CHKS: Is company being paid to help the NHS hide its death rates?

Is company being paid to help the NHS hide its death rates Critics say firm 'reclassifies' potentially avoidable deaths
Firm said it could help reduce death rates by re-categorising deaths as being caused by terminal illness rather than poor care

By
Sophie Borland

PUBLISHED:

03:24 GMT, 4 March 2013

|

UPDATED:

12:00 GMT, 4 March 2013

Hospitals may be paying thousands of pounds to a private firm to cover up their patient death rates.

Critics are concerned they are hiring a company called CHKS to ‘re-classify’ potentially avoidable deaths.

The firm – which advises hospitals on improving overall performance – has strongly denied the claims.

Allegation: The Royal Wolverhampton Hospitals allegedly offered data recorder Sandra Haynes Kirkbright thousands of pounds to 'fix' its death rates

Allegation: The Royal Wolverhampton Hospitals allegedly offered data recorder Sandra Haynes Kirkbright thousands of pounds to 'fix' its death rates

On Saturday the Mail revealed that
one trust, the Royal Wolverhampton Hospitals, allegedly offered data
recorder Sandra Haynes Kirkbright thousands of pounds to ‘fix’ its death
rates. The trust denied her claims.

Another
NHS trust, Bolton University, is under investigation for apparently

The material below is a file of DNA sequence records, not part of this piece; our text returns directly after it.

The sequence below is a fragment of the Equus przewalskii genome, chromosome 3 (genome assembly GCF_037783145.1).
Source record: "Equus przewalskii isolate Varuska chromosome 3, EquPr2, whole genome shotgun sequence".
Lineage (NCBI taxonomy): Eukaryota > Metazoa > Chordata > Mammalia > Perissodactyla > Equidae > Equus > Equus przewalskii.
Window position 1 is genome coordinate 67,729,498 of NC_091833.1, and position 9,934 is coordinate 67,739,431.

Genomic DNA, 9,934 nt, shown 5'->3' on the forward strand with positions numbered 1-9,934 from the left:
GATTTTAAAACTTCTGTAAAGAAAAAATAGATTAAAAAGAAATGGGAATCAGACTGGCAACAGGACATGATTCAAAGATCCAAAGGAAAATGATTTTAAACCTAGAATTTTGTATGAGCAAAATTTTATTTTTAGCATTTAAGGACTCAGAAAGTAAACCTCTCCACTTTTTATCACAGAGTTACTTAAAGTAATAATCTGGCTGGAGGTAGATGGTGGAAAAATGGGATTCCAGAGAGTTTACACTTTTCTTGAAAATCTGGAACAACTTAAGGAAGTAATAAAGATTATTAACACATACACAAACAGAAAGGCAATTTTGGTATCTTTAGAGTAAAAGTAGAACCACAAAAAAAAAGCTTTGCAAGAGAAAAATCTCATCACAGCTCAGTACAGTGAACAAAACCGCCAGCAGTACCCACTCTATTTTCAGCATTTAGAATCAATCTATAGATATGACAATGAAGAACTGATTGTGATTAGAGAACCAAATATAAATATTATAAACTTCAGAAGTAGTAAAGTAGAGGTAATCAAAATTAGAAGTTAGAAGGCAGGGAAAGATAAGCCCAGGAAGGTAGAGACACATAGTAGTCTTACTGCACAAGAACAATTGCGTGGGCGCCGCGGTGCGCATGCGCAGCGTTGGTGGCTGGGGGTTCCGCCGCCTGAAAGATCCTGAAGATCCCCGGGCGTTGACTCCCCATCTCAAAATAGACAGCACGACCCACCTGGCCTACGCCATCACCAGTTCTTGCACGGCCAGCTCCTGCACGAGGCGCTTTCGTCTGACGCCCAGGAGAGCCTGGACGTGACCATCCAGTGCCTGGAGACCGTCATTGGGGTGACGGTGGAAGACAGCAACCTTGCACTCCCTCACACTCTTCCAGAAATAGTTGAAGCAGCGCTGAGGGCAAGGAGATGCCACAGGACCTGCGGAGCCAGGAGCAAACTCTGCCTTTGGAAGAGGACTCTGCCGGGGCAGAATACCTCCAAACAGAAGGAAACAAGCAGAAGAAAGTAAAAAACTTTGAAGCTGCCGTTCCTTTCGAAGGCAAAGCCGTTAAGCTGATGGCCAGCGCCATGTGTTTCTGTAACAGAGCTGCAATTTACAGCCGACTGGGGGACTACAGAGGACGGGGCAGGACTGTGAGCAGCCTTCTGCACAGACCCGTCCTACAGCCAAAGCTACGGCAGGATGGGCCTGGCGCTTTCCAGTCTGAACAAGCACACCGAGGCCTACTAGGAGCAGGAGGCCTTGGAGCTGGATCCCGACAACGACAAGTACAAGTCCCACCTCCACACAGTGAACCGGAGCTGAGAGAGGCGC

re-classifying needless deaths and its chief executive has ‘stepped
aside’.

Obscene: Julie Bailey, who founded the group Cure the NHS said the NHS is for caring for patients, not to try and manipulate figures

Obscene: Julie Bailey, who founded the group Cure the NHS said the NHS is for caring for patients, not to try and manipulate figures

In
2008, CHKS claimed it could help hospitals reduce their death rates by
re-categorising deaths as being caused by a terminal illness rather than
poor care.

It
sent a notice to NHS trusts stating: ‘Adjusting the mortality index to
exclude these deaths reduced the hospital’s score by just over a third –
most hospitals would consider 5 per cent as a good achievement.’

The
firm is hired by around 120 NHS trusts to give advice on reducing
spending, improving care and cutting waiting times. But there is concern
it is also offering advice on reclassifying death rates.

Julie
Bailey, who founded the group Cure the NHS after her mother died in the
Mid Staffordshire hospital scandal, said: ‘It’s obscene. We are talking
about people’s lives here.

‘What the NHS should be for is to care for patients not to try and manipulate [figures] after people have died to disguise it.’

Jason Harries, managing director of CHKS said its auditors follow Department of Health coding rules.

‘If
for example CHKS is recommending coding for palliative care
(re-classifying cause of death as due to terminal illness) it is because
specialist or generalist palliative care is recorded in the clinical
notes and coders have missed it, not because it improves mortality
rates,’ he said.